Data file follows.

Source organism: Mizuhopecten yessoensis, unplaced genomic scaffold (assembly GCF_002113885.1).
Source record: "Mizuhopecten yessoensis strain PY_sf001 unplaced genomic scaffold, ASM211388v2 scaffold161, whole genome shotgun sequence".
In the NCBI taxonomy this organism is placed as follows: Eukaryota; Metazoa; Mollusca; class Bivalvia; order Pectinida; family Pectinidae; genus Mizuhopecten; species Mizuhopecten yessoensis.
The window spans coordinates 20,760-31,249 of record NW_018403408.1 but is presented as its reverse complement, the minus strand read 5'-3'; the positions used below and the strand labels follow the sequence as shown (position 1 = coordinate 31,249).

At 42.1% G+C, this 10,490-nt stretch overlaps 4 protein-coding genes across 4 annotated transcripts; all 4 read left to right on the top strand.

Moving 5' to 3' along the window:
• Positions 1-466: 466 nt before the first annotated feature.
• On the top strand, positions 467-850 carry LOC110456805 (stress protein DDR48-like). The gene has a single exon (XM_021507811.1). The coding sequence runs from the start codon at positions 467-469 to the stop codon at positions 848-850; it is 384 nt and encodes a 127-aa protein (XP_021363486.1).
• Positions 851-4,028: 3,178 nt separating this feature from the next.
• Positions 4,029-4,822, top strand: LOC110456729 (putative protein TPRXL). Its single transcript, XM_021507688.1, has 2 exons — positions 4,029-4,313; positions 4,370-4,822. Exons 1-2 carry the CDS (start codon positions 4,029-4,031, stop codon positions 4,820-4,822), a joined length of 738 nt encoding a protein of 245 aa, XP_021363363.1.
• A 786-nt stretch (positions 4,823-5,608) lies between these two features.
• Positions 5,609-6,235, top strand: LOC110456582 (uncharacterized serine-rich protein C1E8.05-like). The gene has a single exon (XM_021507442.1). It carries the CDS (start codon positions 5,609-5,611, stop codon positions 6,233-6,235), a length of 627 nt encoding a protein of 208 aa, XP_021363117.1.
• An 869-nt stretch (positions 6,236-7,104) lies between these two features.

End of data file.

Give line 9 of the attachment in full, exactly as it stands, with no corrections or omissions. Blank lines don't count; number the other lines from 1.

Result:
• Positions 851-4,028: 3,178 nt separating this feature from the next.